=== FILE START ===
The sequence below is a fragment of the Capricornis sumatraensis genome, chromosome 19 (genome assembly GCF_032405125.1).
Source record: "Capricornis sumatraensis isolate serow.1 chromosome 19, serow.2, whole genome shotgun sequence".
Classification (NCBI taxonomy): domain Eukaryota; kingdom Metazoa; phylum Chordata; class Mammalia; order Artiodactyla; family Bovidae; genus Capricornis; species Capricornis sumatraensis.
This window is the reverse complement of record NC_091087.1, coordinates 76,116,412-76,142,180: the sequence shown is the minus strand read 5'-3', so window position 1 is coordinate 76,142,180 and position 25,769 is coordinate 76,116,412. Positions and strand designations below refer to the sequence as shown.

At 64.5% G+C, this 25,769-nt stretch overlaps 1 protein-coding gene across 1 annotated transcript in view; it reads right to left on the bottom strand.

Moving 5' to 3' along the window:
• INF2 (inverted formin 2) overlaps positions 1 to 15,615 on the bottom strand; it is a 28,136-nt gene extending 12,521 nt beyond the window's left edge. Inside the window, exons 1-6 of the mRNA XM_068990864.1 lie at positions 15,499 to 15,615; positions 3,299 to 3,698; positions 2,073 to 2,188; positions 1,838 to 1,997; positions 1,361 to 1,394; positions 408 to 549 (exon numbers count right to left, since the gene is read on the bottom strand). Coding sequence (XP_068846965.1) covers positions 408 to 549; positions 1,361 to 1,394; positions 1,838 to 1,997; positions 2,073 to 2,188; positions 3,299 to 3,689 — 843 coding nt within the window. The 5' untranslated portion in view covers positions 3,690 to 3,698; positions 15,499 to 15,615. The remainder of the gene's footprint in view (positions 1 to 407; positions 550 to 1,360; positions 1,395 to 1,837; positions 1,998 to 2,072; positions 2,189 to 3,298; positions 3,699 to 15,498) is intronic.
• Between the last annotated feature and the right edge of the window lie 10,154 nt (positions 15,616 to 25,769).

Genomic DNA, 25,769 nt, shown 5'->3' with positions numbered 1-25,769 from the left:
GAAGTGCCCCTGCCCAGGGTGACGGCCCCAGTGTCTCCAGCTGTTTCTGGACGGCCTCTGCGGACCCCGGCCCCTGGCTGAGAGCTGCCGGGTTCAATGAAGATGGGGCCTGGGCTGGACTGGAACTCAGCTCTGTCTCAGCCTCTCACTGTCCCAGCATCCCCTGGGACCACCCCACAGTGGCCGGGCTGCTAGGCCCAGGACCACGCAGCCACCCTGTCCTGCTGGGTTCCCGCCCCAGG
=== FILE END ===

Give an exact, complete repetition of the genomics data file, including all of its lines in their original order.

The sequence below is a fragment of the Capricornis sumatraensis genome, chromosome 19 (genome assembly GCF_032405125.1).
Source record: "Capricornis sumatraensis isolate serow.1 chromosome 19, serow.2, whole genome shotgun sequence".
Classification (NCBI taxonomy): domain Eukaryota; kingdom Metazoa; phylum Chordata; class Mammalia; order Artiodactyla; family Bovidae; genus Capricornis; species Capricornis sumatraensis.
This window is the reverse complement of record NC_091087.1, coordinates 76,116,412-76,142,180: the sequence shown is the minus strand read 5'-3', so window position 1 is coordinate 76,142,180 and position 25,769 is coordinate 76,116,412. Positions and strand designations below refer to the sequence as shown.

At 64.5% G+C, this 25,769-nt stretch overlaps 1 protein-coding gene across 1 annotated transcript in view; it reads right to left on the bottom strand.

Moving 5' to 3' along the window:
• INF2 (inverted formin 2) overlaps positions 1 to 15,615 on the bottom strand; it is a 28,136-nt gene extending 12,521 nt beyond the window's left edge. Inside the window, exons 1-6 of the mRNA XM_068990864.1 lie at positions 15,499 to 15,615; positions 3,299 to 3,698; positions 2,073 to 2,188; positions 1,838 to 1,997; positions 1,361 to 1,394; positions 408 to 549 (exon numbers count right to left, since the gene is read on the bottom strand). Coding sequence (XP_068846965.1) covers positions 408 to 549; positions 1,361 to 1,394; positions 1,838 to 1,997; positions 2,073 to 2,188; positions 3,299 to 3,689 — 843 coding nt within the window. The 5' untranslated portion in view covers positions 3,690 to 3,698; positions 15,499 to 15,615. The remainder of the gene's footprint in view (positions 1 to 407; positions 550 to 1,360; positions 1,395 to 1,837; positions 1,998 to 2,072; positions 2,189 to 3,298; positions 3,699 to 15,498) is intronic.
• Between the last annotated feature and the right edge of the window lie 10,154 nt (positions 15,616 to 25,769).

Genomic DNA, 25,769 nt, shown 5'->3' with positions numbered 1-25,769 from the left:
GAAGTGCCCCTGCCCAGGGTGACGGCCCCAGTGTCTCCAGCTGTTTCTGGACGGCCTCTGCGGACCCCGGCCCCTGGCTGAGAGCTGCCGGGTTCAATGAAGATGGGGCCTGGGCTGGACTGGAACTCAGCTCTGTCTCAGCCTCTCACTGTCCCAGCATCCCCTGGGACCACCCCACAGTGGCCGGGCTGCTAGGCCCAGGACCACGCAGCCACCCTGTCCTGCTGGGTTCCCGCCCCAGG